Inventory management is one of retailers’ most popular pain points. Which products should I order more in stock and which should I reduce to maximize revenue? If you’re having problems answering these questions, it’s time to consider the 80/20 inventory rule for merchandising. Many retail companies have applied this rule in their inventory control principles and successfully steer their business on the right track. Let’s dive into the question “what is the 80/20 inventory rule?” and how you can implement it to gain advantages over your competitors.
What is the 80/20 inventory rule?
The 80/20 rule, also known as the Pareto Principle, states that 80% of results come from 20% of causes. Therefore, you need to identify and prioritize the 20% of factors that produce the highest outcomes.
In inventory, the rule suggests that 20% of your inventory accounts for 80% of your profit. By applying this principle, you can increase your working capital and align your inventory with customer demand better. It helps you optimize the 20% highest-margin products for volume and profitability.
Although the rule is generally known as 80/20, this isn’t a hard-and-fast mathematical law. For some businesses, it may be 90/10 or 70/30. The overall idea is to focus efforts on the top products to maximize value for your company.
How to classify inventory
There’re various ways to break down your inventory. One of the most common classifications of inventory is to divide the inventory into 4 main types:
Raw materials include direct and indirect materials to make the products. Direct materials are the ingredients that are parts of your final products. For example, eggs to bake cakes, wood to create tables, and silk to manufacture scarves. Indirect materials are consumables during the manufacturing process, such as oil, glue, disposable tools, light bulbs, etc.
Work in progress (WIP)
WIPs are goods that are in progress and need further modification before going to markets, such as flour, fabric, sheets of glass, or window frames.
Finished goods are ready-to-sell items. They’re either consumer goods or intermediate items for another manufacturer, such as bread to a sandwich shop or fabric to a clothing maker.
Maintenance, repair, and operations (MRO)
MRO are items to keep your business functioning, like tools, equipment, or spare parts.
Some business models involve only 1 of the above inventory types, while some manufacturers require all 4. Therefore, you should establish inventory control procedures customized for your business that include all detailed costs and sourcing in one place.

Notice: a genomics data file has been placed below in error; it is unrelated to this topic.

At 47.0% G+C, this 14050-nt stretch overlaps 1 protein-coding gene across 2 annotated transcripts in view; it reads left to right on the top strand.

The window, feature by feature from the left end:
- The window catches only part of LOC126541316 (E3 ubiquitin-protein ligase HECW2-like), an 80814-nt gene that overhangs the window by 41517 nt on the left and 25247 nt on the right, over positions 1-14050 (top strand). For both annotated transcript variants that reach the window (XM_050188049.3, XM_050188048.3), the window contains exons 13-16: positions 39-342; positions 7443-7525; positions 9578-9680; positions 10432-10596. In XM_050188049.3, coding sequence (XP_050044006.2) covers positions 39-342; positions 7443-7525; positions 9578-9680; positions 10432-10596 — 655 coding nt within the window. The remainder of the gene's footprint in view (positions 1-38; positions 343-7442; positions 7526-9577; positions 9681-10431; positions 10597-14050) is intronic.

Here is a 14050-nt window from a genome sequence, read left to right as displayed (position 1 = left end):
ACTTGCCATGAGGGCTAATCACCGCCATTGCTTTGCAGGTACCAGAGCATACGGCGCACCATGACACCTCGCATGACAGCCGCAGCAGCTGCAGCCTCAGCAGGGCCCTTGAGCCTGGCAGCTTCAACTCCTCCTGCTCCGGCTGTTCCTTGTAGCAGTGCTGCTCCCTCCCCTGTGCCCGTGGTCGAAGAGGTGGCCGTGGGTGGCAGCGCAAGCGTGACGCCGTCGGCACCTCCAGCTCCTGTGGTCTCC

How to categorize inventory
After you’ve understood “what is the 80/20 inventory rule”, you must have a suitable categorization for your inventory. One of the most popular ways is using ABC inventory for your products, in which you divide your products into 3 buckets based on their value and profit:
- A items: Top 20% of your products that result in 70% of sales
- B items: Middle 30% of your products that result in 20% of sales
- C items: Bottom 50% of your products that result in 10% of sales
With this hierarchy, you should prioritize “A” items and make sure they are easily accessible to your customers. These items bring the most profit, thus requiring the tightest control.
“B” items are important, but less essential due to lower sales volume or profitability than “A” items.
“C” items have the least impact on sales with the lowest profit margins.
The ABC inventory rule is great support for the Pareto principle. By using this rule, you can focus on items that are crucial for your business’s success.
The ABC rule helps refine operational processes such as reorder points, lead time, and safety stocks, which ultimately helps businesses control working capital costs and improve inventory turnover rate.
Advantages and disadvantages of the 80/20 inventory control rule
Just like any business tool, the 80/20 inventory has both benefits and drawbacks for inventory management.
Advantages of the 80/20 rule
The greatest benefit of using this rule is that it can help you increase profit and productivity.
Since the metric is based on statistical analysis, it can offer you a repeatable, verified way to control inventory. For example, knowing your 20% low-hanging fruits means you can pay attention and spend resources to make the most out of them. Thus, you can stock up to ensure these top products are always available to customers or train your sales team to focus more on selling them.
On the contrary, when you know your “loser” products and identify bottlenecks, you can start eliminating inventory problems by ordering less or fully removing the items that aren’t selling well.
Similarly, the 80/20 rule suggests that the majority of your sales come from 20% of customers. Identifying the biggest customers enables you to optimize marketing and sales activities on them and create more profits.
Disadvantages of the 80/20 rule
As mentioned above, the 80/20 inventory rule is not a law. It’s a general observation, so it isn’t always accurate.